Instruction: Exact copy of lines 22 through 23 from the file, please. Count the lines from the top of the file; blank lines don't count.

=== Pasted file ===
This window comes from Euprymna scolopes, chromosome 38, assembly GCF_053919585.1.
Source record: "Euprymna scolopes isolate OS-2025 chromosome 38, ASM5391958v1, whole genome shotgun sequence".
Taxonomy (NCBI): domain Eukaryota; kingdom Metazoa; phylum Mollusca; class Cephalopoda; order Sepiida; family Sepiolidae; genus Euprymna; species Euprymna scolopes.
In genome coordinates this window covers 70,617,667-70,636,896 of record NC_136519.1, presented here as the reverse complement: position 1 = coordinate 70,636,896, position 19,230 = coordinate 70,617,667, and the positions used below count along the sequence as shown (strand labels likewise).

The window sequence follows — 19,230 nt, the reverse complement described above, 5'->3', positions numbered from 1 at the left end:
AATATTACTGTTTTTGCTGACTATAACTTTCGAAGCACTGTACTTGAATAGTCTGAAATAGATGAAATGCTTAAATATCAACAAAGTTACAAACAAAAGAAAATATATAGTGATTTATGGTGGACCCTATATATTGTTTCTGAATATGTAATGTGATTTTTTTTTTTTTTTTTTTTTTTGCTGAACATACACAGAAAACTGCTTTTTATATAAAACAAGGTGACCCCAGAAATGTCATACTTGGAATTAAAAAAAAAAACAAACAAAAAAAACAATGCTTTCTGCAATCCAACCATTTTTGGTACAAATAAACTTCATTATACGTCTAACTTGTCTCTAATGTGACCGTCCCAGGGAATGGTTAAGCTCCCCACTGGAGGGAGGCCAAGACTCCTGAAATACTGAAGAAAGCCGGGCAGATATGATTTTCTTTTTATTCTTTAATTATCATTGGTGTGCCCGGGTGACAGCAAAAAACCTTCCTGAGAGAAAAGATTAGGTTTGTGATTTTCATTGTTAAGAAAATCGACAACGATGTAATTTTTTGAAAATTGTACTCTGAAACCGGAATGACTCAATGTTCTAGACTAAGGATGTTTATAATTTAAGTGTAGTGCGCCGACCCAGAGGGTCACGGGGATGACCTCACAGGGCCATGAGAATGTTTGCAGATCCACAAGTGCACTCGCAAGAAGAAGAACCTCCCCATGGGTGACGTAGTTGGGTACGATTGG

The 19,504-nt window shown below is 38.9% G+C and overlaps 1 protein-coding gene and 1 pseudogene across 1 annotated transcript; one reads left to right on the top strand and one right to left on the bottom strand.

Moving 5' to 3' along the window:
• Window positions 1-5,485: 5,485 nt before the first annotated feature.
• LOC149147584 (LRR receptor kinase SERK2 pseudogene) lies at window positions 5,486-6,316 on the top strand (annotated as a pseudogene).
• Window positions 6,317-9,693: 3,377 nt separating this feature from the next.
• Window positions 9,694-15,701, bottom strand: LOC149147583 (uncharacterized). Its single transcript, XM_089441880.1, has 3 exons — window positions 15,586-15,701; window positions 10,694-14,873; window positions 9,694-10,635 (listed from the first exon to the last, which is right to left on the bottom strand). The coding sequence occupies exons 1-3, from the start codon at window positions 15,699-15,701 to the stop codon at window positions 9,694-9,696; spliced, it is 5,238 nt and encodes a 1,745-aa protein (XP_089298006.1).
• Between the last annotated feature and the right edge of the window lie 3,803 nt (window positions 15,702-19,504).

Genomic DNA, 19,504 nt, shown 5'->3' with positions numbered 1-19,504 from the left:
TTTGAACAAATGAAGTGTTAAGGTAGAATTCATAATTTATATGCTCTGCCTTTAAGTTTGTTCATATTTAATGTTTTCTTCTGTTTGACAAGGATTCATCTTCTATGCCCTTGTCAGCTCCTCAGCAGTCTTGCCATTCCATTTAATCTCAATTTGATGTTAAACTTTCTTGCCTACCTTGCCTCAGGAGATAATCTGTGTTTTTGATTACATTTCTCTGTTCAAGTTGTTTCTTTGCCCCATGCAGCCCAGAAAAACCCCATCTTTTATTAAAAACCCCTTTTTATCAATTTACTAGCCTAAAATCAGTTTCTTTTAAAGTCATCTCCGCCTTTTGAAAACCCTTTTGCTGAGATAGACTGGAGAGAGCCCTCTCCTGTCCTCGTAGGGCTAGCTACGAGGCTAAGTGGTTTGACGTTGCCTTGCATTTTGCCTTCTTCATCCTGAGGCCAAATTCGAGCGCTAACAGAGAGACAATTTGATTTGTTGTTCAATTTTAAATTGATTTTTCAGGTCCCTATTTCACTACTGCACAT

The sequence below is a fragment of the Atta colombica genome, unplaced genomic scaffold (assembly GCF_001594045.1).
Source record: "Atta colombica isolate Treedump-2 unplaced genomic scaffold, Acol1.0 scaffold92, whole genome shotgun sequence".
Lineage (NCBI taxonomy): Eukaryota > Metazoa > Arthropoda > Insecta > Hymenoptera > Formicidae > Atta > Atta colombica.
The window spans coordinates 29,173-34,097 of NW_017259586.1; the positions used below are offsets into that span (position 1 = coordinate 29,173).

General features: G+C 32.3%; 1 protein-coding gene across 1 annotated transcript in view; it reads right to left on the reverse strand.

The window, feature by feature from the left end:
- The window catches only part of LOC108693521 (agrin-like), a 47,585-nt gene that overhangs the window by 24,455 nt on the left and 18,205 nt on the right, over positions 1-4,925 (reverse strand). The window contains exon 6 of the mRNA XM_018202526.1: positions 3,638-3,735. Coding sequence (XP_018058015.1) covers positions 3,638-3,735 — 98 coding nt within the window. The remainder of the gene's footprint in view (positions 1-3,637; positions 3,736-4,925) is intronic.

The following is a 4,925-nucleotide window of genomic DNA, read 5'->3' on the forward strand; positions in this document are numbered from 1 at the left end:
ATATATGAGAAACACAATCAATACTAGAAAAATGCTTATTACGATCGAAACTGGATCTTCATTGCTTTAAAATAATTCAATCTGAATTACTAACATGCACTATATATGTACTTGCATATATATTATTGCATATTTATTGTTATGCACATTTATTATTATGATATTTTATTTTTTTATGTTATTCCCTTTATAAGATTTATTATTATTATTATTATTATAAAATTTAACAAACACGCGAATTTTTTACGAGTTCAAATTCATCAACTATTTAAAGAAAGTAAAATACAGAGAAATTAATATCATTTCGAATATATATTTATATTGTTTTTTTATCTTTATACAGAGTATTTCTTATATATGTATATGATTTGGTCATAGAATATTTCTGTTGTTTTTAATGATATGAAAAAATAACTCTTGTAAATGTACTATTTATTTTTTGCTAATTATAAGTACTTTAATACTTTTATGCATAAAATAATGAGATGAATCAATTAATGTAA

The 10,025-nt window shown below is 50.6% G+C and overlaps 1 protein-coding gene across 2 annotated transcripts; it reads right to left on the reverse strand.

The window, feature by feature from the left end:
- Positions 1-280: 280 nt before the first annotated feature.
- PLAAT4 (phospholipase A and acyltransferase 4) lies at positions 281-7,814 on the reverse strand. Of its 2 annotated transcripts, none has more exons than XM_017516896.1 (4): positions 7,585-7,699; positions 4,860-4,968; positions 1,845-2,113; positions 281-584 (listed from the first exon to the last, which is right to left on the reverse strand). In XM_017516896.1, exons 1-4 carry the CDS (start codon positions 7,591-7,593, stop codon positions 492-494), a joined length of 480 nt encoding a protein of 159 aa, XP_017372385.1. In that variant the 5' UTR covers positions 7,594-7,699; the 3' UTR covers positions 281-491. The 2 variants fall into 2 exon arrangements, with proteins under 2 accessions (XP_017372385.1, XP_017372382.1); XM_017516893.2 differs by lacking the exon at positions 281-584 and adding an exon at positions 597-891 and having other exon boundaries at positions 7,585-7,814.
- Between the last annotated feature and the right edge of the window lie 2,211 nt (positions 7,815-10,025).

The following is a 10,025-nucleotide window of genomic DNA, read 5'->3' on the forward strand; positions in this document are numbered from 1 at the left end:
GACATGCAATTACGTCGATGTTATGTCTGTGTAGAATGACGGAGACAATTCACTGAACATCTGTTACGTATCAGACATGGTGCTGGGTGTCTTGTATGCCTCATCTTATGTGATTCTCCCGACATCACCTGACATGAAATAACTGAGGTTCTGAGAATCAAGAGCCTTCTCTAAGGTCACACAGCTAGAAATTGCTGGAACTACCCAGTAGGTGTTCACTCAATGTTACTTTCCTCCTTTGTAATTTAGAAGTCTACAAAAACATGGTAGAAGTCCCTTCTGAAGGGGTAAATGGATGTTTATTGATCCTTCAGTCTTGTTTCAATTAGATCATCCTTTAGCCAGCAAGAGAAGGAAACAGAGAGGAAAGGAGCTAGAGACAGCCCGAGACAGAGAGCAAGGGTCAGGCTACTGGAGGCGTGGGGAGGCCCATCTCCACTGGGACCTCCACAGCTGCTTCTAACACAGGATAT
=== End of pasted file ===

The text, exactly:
- The window catches only part of LOC108693521 (agrin-like), a 47,585-nt gene that overhangs the window by 24,455 nt on the left and 18,205 nt on the right, over positions 1-4,925 (reverse strand). The window contains exon 6 of the mRNA XM_018202526.1: positions 3,638-3,735. Coding sequence (XP_018058015.1) covers positions 3,638-3,735 — 98 coding nt within the window. The remainder of the gene's footprint in view (positions 1-3,637; positions 3,736-4,925) is intronic.

The following is a 4,925-nucleotide window of genomic DNA, read 5'->3' on the forward strand; positions in this document are numbered from 1 at the left end: